I never understood the beauty of a cucumber until I spent two weeks traveling through the tropical climes of the Costa Rican rainforest. We hiked for six to seven hours each day. Only five if we were very lucky and the rain cooperated.
We lived for a single ray of sunshine.
My sister and I shared the physical and emotional weight of the experience together, covered in mud, soaked by a steady rain, and at times carrying up to five liters of water in our packs in the more isolated areas. We spent much of the time bearing the emotional burden in a communal silence of mutual understanding.
We had never traveled together before. Only I had been abroad and neither of us had been to Latin America where the language and the customs carried a wholly unfamiliar rhythm. But we were young and strong and utterly moved by the way of life we encountered there, the simplicity of it.
The families we stayed with lived in open-air homes made of wood and concrete. The boundaries between outside and inside, between public and private, were continuously blurred. They spent the days as we did at home but in a world we could barely recognize. We slept on the floor, helped the families with their daily chores, and spent a lot of time learning to entertain ourselves in the way of our parents’ generation. It is a world of the one-room schoolhouse, with no books to speak of, where the parents bring a home-cooked meal to the children on horseback each day. It is a world where shoes are rarely worn. Where the eggs sit out because there is no refrigerator. Where la pura vida is a mantra not just spoken but lived.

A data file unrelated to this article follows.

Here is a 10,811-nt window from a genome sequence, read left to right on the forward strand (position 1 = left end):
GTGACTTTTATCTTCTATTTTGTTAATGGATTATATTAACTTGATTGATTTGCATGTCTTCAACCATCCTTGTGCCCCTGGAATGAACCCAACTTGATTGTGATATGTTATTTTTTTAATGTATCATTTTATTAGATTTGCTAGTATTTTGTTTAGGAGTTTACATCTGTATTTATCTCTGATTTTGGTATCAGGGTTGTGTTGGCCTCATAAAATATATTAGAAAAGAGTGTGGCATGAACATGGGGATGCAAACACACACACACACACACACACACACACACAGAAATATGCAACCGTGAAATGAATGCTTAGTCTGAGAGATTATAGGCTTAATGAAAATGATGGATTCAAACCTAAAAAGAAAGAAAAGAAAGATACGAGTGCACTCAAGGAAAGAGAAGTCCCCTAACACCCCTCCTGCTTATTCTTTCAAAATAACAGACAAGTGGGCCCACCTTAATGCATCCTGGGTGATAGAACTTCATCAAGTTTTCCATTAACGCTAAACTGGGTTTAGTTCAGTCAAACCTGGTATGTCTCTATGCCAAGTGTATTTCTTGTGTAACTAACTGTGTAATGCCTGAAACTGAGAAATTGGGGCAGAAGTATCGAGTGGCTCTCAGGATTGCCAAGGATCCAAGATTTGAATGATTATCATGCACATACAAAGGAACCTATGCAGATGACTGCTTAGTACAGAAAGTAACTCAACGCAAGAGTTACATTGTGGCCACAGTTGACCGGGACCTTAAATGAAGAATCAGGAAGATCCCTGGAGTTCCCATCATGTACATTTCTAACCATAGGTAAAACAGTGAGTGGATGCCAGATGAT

I ate three generous meals day of only two ingredients–rice and beans. If you were lucky, a scrambled egg or a bottle of Lizano salsa would find its way to the table, but otherwise you learned to make do, to understand that food was about fueling your body for the next journey. Sometime near the middle of our trip, when our reserves of patience and optimism were running low, one of our guides appeared smiling giddily and bearing a single cucumber which he held out to me with a simple gesture. We ate it whole. When I bit into it, I reeled for a moment, the taste a small revelation. It was unlike anything I remembered, so simple and so clean. I could barely stop myself from devouring the entire thing in that moment, and sharing became a new art form.
Summer Cucumber Salad
Cucumber is almost always best served in a gin and tonic. Almost. In the summer, however, when it’s hard to force yourself to use the oven, it’s nice to take any cucumbers you have leftover from your libations and use them to make this refreshing summer salad. It’s not how the Costa Ricans do it, but it’ll do.
- 1 cucumber
- 2 springs dill
- 1/4 cup rice wine vinegar
- 1 teaspoon sugar
- 1 teaspoon red pepper flakes
Slice the cucumber into thin slices. Chop the dill and add to the cucumbers. In a small bowl, add the rice wine vinegar, sugar and pepper flakes, and whisk. Pour over the cucumbers and allow to rest for about 10 minutes, until the cucumbers are slightly macerated.